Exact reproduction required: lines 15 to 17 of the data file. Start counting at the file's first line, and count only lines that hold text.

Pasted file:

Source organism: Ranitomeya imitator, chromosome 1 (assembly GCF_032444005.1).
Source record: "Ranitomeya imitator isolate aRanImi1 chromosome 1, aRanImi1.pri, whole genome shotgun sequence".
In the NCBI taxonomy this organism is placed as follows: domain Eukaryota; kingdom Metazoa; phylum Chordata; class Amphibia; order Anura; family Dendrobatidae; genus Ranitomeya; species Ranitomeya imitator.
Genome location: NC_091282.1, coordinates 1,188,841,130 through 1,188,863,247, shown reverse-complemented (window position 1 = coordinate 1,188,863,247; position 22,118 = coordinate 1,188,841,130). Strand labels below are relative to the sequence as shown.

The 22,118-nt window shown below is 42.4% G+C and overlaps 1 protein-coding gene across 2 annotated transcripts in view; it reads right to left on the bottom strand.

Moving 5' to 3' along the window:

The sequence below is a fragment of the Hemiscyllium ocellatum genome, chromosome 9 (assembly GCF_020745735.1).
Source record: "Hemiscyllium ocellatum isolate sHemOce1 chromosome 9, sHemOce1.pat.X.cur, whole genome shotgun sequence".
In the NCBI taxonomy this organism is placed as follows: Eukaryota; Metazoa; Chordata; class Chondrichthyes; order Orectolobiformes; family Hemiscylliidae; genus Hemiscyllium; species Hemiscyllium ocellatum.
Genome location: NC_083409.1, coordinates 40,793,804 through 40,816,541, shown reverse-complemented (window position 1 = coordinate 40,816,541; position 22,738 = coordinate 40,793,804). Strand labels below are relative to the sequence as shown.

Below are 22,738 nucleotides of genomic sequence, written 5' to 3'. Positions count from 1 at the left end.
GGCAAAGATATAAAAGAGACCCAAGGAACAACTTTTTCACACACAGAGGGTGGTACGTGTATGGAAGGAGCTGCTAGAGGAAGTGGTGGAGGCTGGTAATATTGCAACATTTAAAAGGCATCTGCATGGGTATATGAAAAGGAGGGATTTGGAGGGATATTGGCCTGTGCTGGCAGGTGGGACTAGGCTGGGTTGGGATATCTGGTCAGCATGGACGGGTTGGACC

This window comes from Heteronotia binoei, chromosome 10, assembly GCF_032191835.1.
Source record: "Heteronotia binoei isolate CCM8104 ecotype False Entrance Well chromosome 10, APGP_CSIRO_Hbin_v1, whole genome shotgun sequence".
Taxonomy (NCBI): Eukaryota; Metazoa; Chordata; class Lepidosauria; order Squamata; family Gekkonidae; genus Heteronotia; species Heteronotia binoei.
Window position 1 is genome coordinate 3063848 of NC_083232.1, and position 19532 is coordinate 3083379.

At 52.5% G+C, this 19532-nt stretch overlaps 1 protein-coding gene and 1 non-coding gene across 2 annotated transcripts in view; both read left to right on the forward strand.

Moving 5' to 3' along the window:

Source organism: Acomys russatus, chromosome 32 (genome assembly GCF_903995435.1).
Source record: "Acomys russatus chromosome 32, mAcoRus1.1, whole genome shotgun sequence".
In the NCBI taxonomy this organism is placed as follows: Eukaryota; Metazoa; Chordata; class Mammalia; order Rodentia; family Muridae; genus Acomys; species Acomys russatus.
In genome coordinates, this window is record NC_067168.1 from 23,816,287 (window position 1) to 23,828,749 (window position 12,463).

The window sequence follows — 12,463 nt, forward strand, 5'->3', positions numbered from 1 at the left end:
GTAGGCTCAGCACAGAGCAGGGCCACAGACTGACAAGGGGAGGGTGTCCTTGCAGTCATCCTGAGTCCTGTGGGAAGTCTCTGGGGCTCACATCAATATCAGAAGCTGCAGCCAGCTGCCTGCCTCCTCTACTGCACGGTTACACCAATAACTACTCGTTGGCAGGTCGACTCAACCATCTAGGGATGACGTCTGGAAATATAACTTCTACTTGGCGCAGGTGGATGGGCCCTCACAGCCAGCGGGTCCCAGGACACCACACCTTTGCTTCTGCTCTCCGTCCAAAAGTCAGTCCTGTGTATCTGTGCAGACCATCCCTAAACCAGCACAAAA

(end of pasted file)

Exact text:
Taxonomy (NCBI): Eukaryota; Metazoa; Chordata; class Lepidosauria; order Squamata; family Gekkonidae; genus Heteronotia; species Heteronotia binoei.
Window position 1 is genome coordinate 3063848 of NC_083232.1, and position 19532 is coordinate 3083379.

At 52.5% G+C, this 19532-nt stretch overlaps 1 protein-coding gene and 1 non-coding gene across 2 annotated transcripts in view; both read left to right on the forward strand.